• Crisis Investing& “The Big One” = Just like California is overdue for an earthquake our economy is in the midst of a long overdue “Big One”. By positioning yourself with the right tools, talent, and people you can be poised to take advantage of crisis’s that are occurring around us. We see examples of this every day (i.e. Rahm Emmanuel and Napoleon Hill). Today we are living in the midst of a unique crisis that will transform the business landscape. This crisis is characterized by two converging components:
o The utter collapse of simple, basic, rudimentary, customer service.
o A worldwide cross-cultural cross-boundaries cross-economic-segment recession.

• How Can We Survive “The Big One” = Knowing that this crisis is coming there are things that we, as entrepreneurs, can do to survive and even thrive during “The Big One”:
o Customer Service = Provide an exceptional and phenomenal level of customer service delivered by competent, capable, and knowledgeable employees. As your completion cuts back and deliver increasingly incompetent customer service, your devotion to detail and focus on your customers needs will set you apart from the rest. Go in the opposite direction of the masses… Both you and your customers won’t regret it.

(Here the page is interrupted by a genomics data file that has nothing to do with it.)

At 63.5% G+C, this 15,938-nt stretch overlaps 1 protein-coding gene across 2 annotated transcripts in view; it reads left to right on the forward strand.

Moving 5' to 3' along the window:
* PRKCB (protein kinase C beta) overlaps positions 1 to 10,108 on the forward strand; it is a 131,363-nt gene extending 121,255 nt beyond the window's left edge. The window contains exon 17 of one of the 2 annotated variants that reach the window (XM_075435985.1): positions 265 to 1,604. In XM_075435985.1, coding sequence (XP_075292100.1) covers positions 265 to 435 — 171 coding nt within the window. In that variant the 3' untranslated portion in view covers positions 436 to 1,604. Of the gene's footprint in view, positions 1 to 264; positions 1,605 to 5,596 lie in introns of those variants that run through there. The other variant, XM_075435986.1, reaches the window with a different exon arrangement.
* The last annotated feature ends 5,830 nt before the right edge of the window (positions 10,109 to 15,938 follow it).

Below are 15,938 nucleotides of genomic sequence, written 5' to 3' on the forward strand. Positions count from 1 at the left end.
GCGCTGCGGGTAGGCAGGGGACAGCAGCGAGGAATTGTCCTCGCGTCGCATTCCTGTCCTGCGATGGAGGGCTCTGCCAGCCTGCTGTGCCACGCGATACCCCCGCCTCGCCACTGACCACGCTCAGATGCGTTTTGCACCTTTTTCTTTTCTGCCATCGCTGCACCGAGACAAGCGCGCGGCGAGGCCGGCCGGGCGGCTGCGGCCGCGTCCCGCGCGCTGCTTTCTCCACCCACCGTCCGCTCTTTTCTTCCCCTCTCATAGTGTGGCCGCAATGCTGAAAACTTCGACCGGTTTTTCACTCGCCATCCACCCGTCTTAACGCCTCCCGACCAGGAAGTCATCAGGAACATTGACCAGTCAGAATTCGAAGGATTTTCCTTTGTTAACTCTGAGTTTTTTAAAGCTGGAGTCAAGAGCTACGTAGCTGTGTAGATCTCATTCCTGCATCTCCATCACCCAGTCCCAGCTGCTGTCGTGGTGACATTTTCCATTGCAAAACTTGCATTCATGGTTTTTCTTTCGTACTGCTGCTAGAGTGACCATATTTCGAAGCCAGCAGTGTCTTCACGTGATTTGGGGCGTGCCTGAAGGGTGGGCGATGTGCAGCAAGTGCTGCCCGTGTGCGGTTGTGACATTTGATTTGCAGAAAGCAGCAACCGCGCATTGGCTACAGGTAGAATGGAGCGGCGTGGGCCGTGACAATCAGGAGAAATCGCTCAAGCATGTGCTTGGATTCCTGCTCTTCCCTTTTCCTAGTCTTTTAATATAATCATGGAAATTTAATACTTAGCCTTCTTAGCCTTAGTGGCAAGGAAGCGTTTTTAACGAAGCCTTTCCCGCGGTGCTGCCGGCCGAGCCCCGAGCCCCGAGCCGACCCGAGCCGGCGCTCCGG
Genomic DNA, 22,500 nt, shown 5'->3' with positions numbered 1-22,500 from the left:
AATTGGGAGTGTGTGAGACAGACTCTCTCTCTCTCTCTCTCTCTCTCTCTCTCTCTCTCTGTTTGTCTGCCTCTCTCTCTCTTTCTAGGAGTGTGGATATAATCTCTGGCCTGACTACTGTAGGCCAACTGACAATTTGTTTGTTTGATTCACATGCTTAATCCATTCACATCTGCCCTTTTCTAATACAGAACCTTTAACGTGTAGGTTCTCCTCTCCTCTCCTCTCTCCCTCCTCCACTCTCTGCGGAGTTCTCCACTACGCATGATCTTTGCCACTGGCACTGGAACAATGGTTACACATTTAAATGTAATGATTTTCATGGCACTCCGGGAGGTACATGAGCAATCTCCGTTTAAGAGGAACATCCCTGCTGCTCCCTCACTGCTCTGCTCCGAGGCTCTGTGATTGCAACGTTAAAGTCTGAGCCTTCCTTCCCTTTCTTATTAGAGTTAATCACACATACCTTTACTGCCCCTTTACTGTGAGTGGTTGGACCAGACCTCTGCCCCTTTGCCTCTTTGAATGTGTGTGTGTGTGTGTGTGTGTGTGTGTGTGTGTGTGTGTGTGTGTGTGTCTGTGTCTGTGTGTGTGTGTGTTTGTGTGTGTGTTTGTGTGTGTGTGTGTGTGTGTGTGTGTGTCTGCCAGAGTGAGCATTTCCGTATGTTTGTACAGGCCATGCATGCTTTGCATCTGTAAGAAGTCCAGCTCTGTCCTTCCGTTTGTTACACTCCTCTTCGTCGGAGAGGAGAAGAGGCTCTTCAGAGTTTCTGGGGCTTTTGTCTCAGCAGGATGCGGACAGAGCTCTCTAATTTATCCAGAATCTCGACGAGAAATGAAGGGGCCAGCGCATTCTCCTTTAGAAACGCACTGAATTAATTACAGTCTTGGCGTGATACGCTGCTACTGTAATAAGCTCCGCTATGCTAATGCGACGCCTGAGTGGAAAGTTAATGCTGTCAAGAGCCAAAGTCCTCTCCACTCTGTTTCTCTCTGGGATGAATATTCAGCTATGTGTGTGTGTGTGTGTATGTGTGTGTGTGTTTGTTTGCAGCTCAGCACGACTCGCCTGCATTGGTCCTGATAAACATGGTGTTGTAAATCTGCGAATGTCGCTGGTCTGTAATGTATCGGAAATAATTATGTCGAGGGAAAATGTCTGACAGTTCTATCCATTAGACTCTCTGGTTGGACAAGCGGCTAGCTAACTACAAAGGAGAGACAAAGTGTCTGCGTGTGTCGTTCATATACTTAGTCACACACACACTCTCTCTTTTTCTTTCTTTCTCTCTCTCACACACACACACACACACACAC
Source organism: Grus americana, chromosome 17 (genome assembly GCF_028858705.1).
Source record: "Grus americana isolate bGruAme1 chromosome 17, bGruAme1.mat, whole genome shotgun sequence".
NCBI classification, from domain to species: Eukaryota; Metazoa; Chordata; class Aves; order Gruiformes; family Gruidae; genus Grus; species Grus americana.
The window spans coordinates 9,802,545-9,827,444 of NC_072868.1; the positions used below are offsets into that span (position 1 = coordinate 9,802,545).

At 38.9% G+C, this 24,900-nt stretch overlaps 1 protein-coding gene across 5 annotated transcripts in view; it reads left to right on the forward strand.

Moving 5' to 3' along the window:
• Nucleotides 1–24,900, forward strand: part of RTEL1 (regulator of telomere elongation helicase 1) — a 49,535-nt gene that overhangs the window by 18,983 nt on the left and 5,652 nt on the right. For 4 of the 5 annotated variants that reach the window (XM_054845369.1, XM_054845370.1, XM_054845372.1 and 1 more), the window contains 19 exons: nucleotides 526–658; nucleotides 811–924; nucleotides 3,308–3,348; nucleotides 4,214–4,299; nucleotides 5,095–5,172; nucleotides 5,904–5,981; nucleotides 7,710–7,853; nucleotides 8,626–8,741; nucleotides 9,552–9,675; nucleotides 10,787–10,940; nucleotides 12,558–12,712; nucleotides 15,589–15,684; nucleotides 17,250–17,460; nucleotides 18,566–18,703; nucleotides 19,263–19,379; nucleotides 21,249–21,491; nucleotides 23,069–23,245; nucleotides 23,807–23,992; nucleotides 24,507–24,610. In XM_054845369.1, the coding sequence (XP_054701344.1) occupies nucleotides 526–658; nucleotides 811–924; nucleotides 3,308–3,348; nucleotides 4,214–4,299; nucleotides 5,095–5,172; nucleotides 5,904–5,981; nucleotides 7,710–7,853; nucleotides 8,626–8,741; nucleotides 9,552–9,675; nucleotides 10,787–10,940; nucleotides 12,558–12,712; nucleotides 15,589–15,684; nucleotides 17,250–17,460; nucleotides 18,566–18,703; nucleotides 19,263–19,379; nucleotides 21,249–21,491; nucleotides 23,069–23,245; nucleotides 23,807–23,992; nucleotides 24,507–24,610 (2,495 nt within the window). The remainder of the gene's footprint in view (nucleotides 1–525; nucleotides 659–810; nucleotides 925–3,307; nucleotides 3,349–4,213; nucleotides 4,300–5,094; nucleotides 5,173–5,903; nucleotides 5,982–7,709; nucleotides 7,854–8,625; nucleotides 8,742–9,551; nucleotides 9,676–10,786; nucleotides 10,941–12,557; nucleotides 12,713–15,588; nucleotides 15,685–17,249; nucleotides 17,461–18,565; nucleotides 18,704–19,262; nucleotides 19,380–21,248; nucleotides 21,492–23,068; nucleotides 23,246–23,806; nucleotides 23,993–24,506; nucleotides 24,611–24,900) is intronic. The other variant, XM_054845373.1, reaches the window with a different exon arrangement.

o Market To The Affluent = As the economy changes, we need to change with it. By targeting affluent customers and market we can sell to people for whom this cross-boundary cross-cultural recession is not an issue. This type of person will appreciate the high level of customer service that you deliver. You want to go to where the money is. Consider adding a high priced product or service that caters to these types of people. Raise your prices. You won’t regret it!

Five Myths about Social Media

So you’re a sales professional, and you haven’t yet taken the plunge into the fast-paced, confusing world of social media. Or maybe you have dipped your toes in the water and then wondered what all the fuss is about. Either way, you might be thinking social media marketing isn’t worth the time and effort.

Don’t give up so fast. With the dizzying amount of information and opinions about social media, it’s easy to get the wrong idea. Here are a few common myths about social media that should be put to rest.

1. Social media marketing is a waste of time.

Social media let users quickly connect and communicate with other people — lots of other people. Suddenly people are catching up online with their third-grade teachers, finding soul mates and connecting with others who share their interests.

So why does that matter? A fundamental shift has occurred in the way people communicate and make decisions. Simply put, they talk and they listen to what other people say — and those people are your potential customers. Don’t you think your business should be part of that conversation?

2. My business is too small to benefit from social media.